Texas has accused the U.S. Department of Justice of slow-walking the approval of its strict new voter ID law that the state says will likely be rejected by the Obama administration.
The Justice Department must sign off on the new voter ID law because Texas is covered by a section of the 1965 Voting Rights Act that requires states with a history of racial discrimination to receive preclearance to any election law changes.
South Carolina's voter ID law was denied preclearance from the Justice Department in December, leading Texas to believe that its law will meet the same fate. Instead of waiting for the rejection, the Lone Star State will try to get approval from a three-judge panel in Washington.
Texas assumes the DOJ will apply the same legal analysis and standards that it applied to South Carolina's voter ID law, Texas said in a suit from Monday, noting the seeming probability of an eventual rejection.
Texas Gov. Rick Perry signed off on the voter ID law in May and submitted its first batch of voter data to the Justice Department in July. The Justice Department said the state's voter data was insufficient to determine if the law will disenfranchise minority voters and asked for more information, according to the suit.
Texas handed over additional information, but said the state will no longer wait on the department, only to meet with further delays and demands. A Justice Department spokesperson said Texas' law is still under review and declined to comment further on Texas' suit.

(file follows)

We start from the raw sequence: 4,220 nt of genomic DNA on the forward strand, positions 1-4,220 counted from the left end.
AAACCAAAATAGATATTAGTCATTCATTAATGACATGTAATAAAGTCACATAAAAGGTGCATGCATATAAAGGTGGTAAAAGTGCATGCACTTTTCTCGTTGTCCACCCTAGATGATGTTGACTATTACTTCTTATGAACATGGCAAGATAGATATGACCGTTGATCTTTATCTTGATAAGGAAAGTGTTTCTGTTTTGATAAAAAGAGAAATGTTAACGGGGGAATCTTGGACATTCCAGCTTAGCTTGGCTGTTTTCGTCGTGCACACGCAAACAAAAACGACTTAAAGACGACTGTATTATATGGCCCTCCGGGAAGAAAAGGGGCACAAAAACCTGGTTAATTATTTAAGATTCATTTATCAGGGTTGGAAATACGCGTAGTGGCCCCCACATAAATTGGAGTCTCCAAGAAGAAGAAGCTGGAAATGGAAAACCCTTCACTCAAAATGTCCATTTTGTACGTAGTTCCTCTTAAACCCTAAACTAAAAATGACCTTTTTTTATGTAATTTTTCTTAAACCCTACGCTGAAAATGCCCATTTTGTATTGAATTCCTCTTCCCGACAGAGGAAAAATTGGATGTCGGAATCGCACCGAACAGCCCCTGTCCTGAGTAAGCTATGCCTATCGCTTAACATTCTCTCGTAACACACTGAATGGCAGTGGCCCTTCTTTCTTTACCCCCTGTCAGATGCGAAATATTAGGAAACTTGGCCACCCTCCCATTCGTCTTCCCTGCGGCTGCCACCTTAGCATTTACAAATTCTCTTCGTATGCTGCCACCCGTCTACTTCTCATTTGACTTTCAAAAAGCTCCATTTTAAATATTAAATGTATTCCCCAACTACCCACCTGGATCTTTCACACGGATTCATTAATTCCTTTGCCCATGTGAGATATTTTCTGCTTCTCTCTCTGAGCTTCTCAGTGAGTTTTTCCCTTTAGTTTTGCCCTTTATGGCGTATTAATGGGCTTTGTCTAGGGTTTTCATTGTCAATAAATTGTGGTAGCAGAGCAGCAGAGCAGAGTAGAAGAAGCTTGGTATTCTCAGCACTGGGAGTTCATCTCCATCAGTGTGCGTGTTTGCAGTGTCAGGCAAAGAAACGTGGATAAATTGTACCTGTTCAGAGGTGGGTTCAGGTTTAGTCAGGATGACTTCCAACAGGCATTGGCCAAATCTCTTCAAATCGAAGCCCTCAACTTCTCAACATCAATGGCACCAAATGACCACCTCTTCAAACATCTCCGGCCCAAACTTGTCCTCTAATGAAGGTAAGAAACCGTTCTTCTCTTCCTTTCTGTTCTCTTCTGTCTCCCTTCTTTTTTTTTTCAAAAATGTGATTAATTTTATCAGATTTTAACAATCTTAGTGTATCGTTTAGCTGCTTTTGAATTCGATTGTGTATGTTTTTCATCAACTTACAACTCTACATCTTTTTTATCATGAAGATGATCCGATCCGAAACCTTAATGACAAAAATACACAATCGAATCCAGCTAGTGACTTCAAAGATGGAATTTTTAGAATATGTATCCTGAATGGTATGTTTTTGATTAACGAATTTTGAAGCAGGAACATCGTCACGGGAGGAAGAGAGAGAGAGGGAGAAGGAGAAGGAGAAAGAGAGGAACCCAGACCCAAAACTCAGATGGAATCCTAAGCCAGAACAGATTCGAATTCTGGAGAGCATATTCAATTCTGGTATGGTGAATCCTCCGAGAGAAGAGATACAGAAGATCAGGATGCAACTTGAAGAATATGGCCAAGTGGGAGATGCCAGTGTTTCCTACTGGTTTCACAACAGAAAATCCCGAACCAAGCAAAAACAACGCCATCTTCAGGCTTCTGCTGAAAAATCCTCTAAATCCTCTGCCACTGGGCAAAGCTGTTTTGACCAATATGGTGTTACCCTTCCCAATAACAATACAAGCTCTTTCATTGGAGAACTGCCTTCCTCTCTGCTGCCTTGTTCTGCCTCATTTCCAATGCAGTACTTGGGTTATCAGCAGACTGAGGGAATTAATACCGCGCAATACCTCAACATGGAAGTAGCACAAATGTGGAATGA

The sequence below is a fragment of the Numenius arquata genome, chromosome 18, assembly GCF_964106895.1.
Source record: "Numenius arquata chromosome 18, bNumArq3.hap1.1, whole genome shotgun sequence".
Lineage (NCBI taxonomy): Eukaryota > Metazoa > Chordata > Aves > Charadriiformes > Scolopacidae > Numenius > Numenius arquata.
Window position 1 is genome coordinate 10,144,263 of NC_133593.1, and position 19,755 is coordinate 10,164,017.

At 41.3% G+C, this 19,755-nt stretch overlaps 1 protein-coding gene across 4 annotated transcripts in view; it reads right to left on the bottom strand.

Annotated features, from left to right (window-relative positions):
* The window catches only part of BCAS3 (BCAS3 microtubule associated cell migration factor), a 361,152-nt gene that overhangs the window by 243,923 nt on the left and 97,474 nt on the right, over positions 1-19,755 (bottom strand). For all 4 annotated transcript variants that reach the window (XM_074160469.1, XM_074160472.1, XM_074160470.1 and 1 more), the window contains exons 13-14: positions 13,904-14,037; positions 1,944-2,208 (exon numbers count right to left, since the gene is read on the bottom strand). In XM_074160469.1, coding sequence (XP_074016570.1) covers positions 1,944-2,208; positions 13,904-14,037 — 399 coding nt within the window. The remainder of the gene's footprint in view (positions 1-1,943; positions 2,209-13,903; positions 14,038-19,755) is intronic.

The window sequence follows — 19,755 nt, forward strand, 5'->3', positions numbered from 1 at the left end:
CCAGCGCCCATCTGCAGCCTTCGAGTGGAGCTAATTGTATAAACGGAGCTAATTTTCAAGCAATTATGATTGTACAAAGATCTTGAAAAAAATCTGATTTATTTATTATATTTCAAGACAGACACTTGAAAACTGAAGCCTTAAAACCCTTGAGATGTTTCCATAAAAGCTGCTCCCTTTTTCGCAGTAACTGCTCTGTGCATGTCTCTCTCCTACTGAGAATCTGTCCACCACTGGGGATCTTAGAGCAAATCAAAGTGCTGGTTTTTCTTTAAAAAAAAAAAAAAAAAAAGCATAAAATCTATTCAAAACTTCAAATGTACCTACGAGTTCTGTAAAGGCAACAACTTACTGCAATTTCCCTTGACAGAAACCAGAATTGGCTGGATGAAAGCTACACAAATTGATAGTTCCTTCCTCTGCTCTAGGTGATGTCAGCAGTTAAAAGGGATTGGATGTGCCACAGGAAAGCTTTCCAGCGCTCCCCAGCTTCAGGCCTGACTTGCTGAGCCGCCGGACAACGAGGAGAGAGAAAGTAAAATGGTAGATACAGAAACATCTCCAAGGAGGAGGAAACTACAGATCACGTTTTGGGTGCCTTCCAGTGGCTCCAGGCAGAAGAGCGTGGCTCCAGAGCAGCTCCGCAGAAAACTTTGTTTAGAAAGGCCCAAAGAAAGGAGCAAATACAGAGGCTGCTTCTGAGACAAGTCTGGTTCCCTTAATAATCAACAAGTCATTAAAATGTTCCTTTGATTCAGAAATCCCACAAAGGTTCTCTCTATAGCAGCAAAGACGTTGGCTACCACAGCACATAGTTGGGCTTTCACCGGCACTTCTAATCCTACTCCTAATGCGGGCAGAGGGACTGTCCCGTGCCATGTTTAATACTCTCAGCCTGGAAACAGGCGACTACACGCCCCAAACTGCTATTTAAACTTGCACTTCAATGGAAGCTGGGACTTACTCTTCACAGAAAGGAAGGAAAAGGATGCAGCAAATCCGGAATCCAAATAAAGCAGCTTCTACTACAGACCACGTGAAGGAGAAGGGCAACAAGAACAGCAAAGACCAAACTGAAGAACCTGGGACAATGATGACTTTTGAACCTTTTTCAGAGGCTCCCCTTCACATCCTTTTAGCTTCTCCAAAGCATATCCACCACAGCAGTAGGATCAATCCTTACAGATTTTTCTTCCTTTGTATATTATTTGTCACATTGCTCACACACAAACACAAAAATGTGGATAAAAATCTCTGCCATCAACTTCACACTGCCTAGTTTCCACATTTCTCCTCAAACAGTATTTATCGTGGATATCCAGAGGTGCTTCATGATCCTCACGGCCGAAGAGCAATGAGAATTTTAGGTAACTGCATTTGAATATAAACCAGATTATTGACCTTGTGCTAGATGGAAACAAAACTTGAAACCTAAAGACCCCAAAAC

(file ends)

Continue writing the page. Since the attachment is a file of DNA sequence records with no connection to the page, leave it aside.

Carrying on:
Eight Other State Have Strict Photo ID Laws
In the U.S., eight states have strict photo ID laws like Texas', according to the National Conference of State Legislatures. Voters would need to show a government-issued photo ID or meet requirements for a free election identification certificate. There are 31 states that require voters to show some kind of identification.
Texas should be allowed the same authority other states have to protect the integrity of elections, Texas Attorney General Greg Abbott said in a statement Monday. To fast-track that authority, Texas is taking legal action in a D.C. Court seeking approval of its voter identification law.
Attorney General Eric Holder has been putting these new laws under scrutiny, promising in a speech to crack down on discriminatory voter ID regulations.
The reality is that - in jurisdictions across the country - both overt and subtle forms of discrimination remain all too common, Holder said in December. And we don't have to look far to see recent proof.
Critics of tough new voting ID laws say they have a disproportionate impact on minorities, the poor, rural communities and college students -- mostly groups that tend to support Democrats. A report had estimated that 5 million eligible voters will be affected.
Republican and conservative supporters argue these laws prevent voter fraud, though cases involving people attempting to vote under another person's name are few and far between.
In Texas' suit, the state defended the law against allegations of racial discrimination, saying it resembles one in Indiana that the U.S. Supreme Court upheld in 2008.